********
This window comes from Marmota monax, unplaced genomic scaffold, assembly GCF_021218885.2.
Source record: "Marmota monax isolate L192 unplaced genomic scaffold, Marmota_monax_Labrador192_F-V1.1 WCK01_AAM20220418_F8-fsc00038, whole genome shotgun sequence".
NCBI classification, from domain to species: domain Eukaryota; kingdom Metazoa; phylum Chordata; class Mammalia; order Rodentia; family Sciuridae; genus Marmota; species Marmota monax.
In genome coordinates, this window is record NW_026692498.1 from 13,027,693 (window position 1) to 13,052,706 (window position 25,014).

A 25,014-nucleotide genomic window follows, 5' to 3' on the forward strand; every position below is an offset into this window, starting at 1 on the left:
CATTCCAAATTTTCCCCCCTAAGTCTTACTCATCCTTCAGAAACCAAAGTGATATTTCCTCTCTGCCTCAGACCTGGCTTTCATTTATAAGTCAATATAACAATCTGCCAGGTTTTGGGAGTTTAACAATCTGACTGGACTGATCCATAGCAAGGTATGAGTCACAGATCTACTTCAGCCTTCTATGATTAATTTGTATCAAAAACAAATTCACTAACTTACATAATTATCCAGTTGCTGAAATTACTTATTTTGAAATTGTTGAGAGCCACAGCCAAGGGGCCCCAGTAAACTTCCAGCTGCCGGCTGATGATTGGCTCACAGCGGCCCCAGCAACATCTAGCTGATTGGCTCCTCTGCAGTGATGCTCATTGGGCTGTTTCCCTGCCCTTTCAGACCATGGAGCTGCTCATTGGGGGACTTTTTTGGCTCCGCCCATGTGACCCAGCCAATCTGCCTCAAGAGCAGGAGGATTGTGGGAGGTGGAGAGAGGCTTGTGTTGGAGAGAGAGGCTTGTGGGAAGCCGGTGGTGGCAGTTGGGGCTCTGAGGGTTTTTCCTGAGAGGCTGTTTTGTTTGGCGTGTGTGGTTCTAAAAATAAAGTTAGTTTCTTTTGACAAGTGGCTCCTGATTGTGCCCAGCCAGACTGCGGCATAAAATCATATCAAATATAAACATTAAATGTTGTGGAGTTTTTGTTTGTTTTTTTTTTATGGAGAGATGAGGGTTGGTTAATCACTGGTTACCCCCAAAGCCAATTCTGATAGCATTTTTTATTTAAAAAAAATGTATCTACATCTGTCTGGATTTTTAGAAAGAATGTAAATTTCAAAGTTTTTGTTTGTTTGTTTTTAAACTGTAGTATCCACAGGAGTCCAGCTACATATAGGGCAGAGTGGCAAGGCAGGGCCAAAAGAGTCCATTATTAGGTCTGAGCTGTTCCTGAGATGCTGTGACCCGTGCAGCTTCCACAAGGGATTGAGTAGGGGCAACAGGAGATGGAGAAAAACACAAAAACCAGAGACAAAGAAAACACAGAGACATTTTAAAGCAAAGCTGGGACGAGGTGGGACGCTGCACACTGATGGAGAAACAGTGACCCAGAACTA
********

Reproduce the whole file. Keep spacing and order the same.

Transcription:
This window comes from Marmota monax, unplaced genomic scaffold, assembly GCF_021218885.2.
Source record: "Marmota monax isolate L192 unplaced genomic scaffold, Marmota_monax_Labrador192_F-V1.1 WCK01_AAM20220418_F8-fsc00038, whole genome shotgun sequence".
NCBI classification, from domain to species: domain Eukaryota; kingdom Metazoa; phylum Chordata; class Mammalia; order Rodentia; family Sciuridae; genus Marmota; species Marmota monax.
In genome coordinates, this window is record NW_026692498.1 from 13,027,693 (window position 1) to 13,052,706 (window position 25,014).

A 25,014-nucleotide genomic window follows, 5' to 3' on the forward strand; every position below is an offset into this window, starting at 1 on the left:
CATTCCAAATTTTCCCCCCTAAGTCTTACTCATCCTTCAGAAACCAAAGTGATATTTCCTCTCTGCCTCAGACCTGGCTTTCATTTATAAGTCAATATAACAATCTGCCAGGTTTTGGGAGTTTAACAATCTGACTGGACTGATCCATAGCAAGGTATGAGTCACAGATCTACTTCAGCCTTCTATGATTAATTTGTATCAAAAACAAATTCACTAACTTACATAATTATCCAGTTGCTGAAATTACTTATTTTGAAATTGTTGAGAGCCACAGCCAAGGGGCCCCAGTAAACTTCCAGCTGCCGGCTGATGATTGGCTCACAGCGGCCCCAGCAACATCTAGCTGATTGGCTCCTCTGCAGTGATGCTCATTGGGCTGTTTCCCTGCCCTTTCAGACCATGGAGCTGCTCATTGGGGGACTTTTTTGGCTCCGCCCATGTGACCCAGCCAATCTGCCTCAAGAGCAGGAGGATTGTGGGAGGTGGAGAGAGGCTTGTGTTGGAGAGAGAGGCTTGTGGGAAGCCGGTGGTGGCAGTTGGGGCTCTGAGGGTTTTTCCTGAGAGGCTGTTTTGTTTGGCGTGTGTGGTTCTAAAAATAAAGTTAGTTTCTTTTGACAAGTGGCTCCTGATTGTGCCCAGCCAGACTGCGGCATAAAATCATATCAAATATAAACATTAAATGTTGTGGAGTTTTTGTTTGTTTTTTTTTTATGGAGAGATGAGGGTTGGTTAATCACTGGTTACCCCCAAAGCCAATTCTGATAGCATTTTTTATTTAAAAAAAATGTATCTACATCTGTCTGGATTTTTAGAAAGAATGTAAATTTCAAAGTTTTTGTTTGTTTGTTTTTAAACTGTAGTATCCACAGGAGTCCAGCTACATATAGGGCAGAGTGGCAAGGCAGGGCCAAAAGAGTCCATTATTAGGTCTGAGCTGTTCCTGAGATGCTGTGACCCGTGCAGCTTCCACAAGGGATTGAGTAGGGGCAACAGGAGATGGAGAAAAACACAAAAACCAGAGACAAAGAAAACACAGAGACATTTTAAAGCAAAGCTGGGACGAGGTGGGACGCTGCACACTGATGGAGAAACAGTGACCCAGAACTA